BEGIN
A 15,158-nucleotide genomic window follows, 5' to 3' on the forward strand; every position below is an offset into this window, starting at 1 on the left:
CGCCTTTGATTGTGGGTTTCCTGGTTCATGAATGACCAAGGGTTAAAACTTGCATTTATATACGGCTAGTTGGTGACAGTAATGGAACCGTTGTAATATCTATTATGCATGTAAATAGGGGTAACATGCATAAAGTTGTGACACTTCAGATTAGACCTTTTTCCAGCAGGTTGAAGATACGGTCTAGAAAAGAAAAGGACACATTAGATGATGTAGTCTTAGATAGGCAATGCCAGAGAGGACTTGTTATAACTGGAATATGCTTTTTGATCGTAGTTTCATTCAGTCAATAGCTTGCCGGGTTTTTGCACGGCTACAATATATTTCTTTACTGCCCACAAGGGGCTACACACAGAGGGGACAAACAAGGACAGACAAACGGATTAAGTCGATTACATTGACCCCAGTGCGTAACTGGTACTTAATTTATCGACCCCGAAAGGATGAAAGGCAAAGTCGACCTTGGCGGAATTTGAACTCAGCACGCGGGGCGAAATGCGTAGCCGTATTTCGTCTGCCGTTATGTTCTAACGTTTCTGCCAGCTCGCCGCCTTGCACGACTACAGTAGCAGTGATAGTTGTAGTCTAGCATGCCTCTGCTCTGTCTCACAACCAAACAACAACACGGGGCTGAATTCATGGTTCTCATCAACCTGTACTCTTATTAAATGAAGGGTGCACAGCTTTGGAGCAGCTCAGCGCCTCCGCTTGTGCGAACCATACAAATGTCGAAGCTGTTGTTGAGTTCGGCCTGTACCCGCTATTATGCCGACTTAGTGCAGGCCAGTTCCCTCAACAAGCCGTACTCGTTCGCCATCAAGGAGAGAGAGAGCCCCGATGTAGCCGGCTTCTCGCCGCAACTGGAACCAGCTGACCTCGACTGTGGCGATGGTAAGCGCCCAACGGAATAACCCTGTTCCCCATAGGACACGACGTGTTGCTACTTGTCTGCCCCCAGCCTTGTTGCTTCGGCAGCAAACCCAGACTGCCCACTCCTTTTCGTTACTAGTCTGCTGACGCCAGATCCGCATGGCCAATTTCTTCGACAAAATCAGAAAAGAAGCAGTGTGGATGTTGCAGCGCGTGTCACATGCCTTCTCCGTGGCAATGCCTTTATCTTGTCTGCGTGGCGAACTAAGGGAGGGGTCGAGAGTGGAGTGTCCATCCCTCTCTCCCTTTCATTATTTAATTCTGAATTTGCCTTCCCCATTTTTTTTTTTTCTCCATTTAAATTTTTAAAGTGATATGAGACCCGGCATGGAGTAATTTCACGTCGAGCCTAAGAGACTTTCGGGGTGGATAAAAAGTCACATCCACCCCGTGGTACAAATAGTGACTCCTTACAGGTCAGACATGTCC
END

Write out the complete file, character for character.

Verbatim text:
A 15,158-nucleotide genomic window follows, 5' to 3' on the forward strand; every position below is an offset into this window, starting at 1 on the left:
CGCCTTTGATTGTGGGTTTCCTGGTTCATGAATGACCAAGGGTTAAAACTTGCATTTATATACGGCTAGTTGGTGACAGTAATGGAACCGTTGTAATATCTATTATGCATGTAAATAGGGGTAACATGCATAAAGTTGTGACACTTCAGATTAGACCTTTTTCCAGCAGGTTGAAGATACGGTCTAGAAAAGAAAAGGACACATTAGATGATGTAGTCTTAGATAGGCAATGCCAGAGAGGACTTGTTATAACTGGAATATGCTTTTTGATCGTAGTTTCATTCAGTCAATAGCTTGCCGGGTTTTTGCACGGCTACAATATATTTCTTTACTGCCCACAAGGGGCTACACACAGAGGGGACAAACAAGGACAGACAAACGGATTAAGTCGATTACATTGACCCCAGTGCGTAACTGGTACTTAATTTATCGACCCCGAAAGGATGAAAGGCAAAGTCGACCTTGGCGGAATTTGAACTCAGCACGCGGGGCGAAATGCGTAGCCGTATTTCGTCTGCCGTTATGTTCTAACGTTTCTGCCAGCTCGCCGCCTTGCACGACTACAGTAGCAGTGATAGTTGTAGTCTAGCATGCCTCTGCTCTGTCTCACAACCAAACAACAACACGGGGCTGAATTCATGGTTCTCATCAACCTGTACTCTTATTAAATGAAGGGTGCACAGCTTTGGAGCAGCTCAGCGCCTCCGCTTGTGCGAACCATACAAATGTCGAAGCTGTTGTTGAGTTCGGCCTGTACCCGCTATTATGCCGACTTAGTGCAGGCCAGTTCCCTCAACAAGCCGTACTCGTTCGCCATCAAGGAGAGAGAGAGCCCCGATGTAGCCGGCTTCTCGCCGCAACTGGAACCAGCTGACCTCGACTGTGGCGATGGTAAGCGCCCAACGGAATAACCCTGTTCCCCATAGGACACGACGTGTTGCTACTTGTCTGCCCCCAGCCTTGTTGCTTCGGCAGCAAACCCAGACTGCCCACTCCTTTTCGTTACTAGTCTGCTGACGCCAGATCCGCATGGCCAATTTCTTCGACAAAATCAGAAAAGAAGCAGTGTGGATGTTGCAGCGCGTGTCACATGCCTTCTCCGTGGCAATGCCTTTATCTTGTCTGCGTGGCGAACTAAGGGAGGGGTCGAGAGTGGAGTGTCCATCCCTCTCTCCCTTTCATTATTTAATTCTGAATTTGCCTTCCCCATTTTTTTTTTTTCTCCATTTAAATTTTTAAAGTGATATGAGACCCGGCATGGAGTAATTTCACGTCGAGCCTAAGAGACTTTCGGGGTGGATAAAAAGTCACATCCACCCCGTGGTACAAATAGTGACTCCTTACAGGTCAGACATGTCC